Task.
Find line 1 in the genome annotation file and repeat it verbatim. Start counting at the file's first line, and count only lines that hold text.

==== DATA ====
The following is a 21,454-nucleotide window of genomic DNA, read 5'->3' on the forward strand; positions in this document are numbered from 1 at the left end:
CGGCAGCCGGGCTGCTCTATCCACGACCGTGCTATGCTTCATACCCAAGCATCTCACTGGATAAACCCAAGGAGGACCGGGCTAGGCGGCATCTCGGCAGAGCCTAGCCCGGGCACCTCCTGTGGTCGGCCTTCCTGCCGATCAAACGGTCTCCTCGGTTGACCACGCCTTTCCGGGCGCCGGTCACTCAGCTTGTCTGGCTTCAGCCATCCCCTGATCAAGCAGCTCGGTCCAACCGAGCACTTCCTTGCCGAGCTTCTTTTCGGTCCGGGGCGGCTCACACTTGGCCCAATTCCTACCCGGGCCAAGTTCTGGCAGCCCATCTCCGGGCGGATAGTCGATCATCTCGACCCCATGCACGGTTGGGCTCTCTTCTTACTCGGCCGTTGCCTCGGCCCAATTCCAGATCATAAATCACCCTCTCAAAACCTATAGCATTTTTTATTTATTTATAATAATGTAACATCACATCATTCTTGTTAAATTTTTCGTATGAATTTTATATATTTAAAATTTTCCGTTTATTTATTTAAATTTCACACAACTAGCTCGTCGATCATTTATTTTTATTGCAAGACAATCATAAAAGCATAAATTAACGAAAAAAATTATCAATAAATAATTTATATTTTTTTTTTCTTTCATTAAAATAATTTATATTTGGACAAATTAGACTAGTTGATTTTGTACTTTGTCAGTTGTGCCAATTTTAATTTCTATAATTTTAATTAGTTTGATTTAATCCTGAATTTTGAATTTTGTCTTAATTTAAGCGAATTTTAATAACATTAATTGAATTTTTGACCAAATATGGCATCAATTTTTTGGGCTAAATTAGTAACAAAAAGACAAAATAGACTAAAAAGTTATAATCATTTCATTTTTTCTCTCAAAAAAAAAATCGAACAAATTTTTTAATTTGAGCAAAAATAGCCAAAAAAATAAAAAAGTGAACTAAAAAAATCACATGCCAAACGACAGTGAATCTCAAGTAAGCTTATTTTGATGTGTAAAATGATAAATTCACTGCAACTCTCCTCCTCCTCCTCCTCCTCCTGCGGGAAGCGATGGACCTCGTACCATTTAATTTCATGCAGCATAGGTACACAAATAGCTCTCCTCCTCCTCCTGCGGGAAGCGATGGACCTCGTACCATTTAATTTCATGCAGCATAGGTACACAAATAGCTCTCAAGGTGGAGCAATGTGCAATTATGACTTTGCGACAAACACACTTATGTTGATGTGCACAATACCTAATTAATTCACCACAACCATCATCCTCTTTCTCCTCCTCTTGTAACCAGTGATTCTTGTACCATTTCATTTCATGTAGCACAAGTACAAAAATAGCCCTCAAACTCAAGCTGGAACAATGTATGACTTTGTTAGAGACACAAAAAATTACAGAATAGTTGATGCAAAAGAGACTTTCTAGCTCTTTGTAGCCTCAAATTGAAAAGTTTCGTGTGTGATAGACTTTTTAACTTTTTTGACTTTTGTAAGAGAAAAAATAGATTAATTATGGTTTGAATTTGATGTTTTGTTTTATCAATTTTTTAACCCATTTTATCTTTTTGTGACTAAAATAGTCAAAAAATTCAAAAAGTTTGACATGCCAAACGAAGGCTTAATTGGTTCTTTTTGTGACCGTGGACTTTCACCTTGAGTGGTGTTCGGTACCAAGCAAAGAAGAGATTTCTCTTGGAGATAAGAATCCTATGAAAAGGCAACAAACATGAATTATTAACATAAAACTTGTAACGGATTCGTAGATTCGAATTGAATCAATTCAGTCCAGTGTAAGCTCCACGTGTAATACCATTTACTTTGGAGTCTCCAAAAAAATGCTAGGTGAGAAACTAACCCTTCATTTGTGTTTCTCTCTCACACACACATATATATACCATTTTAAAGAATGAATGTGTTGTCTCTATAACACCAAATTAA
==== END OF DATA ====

The following is a 21,454-nucleotide window of genomic DNA, read 5'->3' on the forward strand; positions in this document are numbered from 1 at the left end: